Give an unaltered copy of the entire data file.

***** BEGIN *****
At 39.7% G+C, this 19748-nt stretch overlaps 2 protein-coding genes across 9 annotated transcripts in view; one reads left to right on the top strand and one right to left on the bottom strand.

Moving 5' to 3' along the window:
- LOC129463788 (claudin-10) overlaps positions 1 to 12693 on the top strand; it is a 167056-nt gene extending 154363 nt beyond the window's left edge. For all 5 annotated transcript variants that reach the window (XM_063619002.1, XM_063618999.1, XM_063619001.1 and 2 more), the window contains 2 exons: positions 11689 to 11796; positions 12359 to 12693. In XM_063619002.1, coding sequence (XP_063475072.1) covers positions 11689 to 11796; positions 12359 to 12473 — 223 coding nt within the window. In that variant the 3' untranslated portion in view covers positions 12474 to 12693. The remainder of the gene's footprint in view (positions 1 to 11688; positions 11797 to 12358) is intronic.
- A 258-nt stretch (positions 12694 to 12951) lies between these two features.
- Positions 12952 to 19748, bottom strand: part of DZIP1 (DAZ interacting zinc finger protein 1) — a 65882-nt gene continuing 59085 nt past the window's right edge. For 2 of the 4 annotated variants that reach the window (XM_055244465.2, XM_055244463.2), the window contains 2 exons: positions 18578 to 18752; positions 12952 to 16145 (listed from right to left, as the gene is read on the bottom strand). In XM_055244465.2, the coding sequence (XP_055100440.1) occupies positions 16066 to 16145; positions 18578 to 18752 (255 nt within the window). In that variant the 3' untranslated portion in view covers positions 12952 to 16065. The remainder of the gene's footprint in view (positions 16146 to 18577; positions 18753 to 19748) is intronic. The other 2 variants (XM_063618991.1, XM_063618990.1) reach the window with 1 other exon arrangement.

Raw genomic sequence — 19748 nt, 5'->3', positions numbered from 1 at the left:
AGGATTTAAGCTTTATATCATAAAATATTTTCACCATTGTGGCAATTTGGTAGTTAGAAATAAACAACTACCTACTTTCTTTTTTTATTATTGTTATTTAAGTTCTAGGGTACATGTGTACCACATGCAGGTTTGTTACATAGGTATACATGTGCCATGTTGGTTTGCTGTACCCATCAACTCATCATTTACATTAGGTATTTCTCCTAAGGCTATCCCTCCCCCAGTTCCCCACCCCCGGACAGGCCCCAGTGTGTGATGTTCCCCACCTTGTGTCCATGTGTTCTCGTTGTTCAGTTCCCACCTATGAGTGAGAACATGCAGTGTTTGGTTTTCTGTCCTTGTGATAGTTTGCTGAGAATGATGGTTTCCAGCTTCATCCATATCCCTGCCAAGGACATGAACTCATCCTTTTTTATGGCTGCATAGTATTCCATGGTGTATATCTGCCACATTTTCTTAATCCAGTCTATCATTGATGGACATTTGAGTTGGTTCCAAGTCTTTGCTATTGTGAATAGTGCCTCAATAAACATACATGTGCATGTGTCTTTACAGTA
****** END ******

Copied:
At 39.7% G+C, this 19748-nt stretch overlaps 2 protein-coding genes across 9 annotated transcripts in view; one reads left to right on the top strand and one right to left on the bottom strand.

Moving 5' to 3' along the window:
- LOC129463788 (claudin-10) overlaps positions 1 to 12693 on the top strand; it is a 167056-nt gene extending 154363 nt beyond the window's left edge. For all 5 annotated transcript variants that reach the window (XM_063619002.1, XM_063618999.1, XM_063619001.1 and 2 more), the window contains 2 exons: positions 11689 to 11796; positions 12359 to 12693. In XM_063619002.1, coding sequence (XP_063475072.1) covers positions 11689 to 11796; positions 12359 to 12473 — 223 coding nt within the window. In that variant the 3' untranslated portion in view covers positions 12474 to 12693. The remainder of the gene's footprint in view (positions 1 to 11688; positions 11797 to 12358) is intronic.
- A 258-nt stretch (positions 12694 to 12951) lies between these two features.
- Positions 12952 to 19748, bottom strand: part of DZIP1 (DAZ interacting zinc finger protein 1) — a 65882-nt gene continuing 59085 nt past the window's right edge. For 2 of the 4 annotated variants that reach the window (XM_055244465.2, XM_055244463.2), the window contains 2 exons: positions 18578 to 18752; positions 12952 to 16145 (listed from right to left, as the gene is read on the bottom strand). In XM_055244465.2, the coding sequence (XP_055100440.1) occupies positions 16066 to 16145; positions 18578 to 18752 (255 nt within the window). In that variant the 3' untranslated portion in view covers positions 12952 to 16065. The remainder of the gene's footprint in view (positions 16146 to 18577; positions 18753 to 19748) is intronic. The other 2 variants (XM_063618991.1, XM_063618990.1) reach the window with 1 other exon arrangement.

Raw genomic sequence — 19748 nt, 5'->3', positions numbered from 1 at the left:
AGGATTTAAGCTTTATATCATAAAATATTTTCACCATTGTGGCAATTTGGTAGTTAGAAATAAACAACTACCTACTTTCTTTTTTTATTATTGTTATTTAAGTTCTAGGGTACATGTGTACCACATGCAGGTTTGTTACATAGGTATACATGTGCCATGTTGGTTTGCTGTACCCATCAACTCATCATTTACATTAGGTATTTCTCCTAAGGCTATCCCTCCCCCAGTTCCCCACCCCCGGACAGGCCCCAGTGTGTGATGTTCCCCACCTTGTGTCCATGTGTTCTCGTTGTTCAGTTCCCACCTATGAGTGAGAACATGCAGTGTTTGGTTTTCTGTCCTTGTGATAGTTTGCTGAGAATGATGGTTTCCAGCTTCATCCATATCCCTGCCAAGGACATGAACTCATCCTTTTTTATGGCTGCATAGTATTCCATGGTGTATATCTGCCACATTTTCTTAATCCAGTCTATCATTGATGGACATTTGAGTTGGTTCCAAGTCTTTGCTATTGTGAATAGTGCCTCAATAAACATACATGTGCATGTGTCTTTACAGTA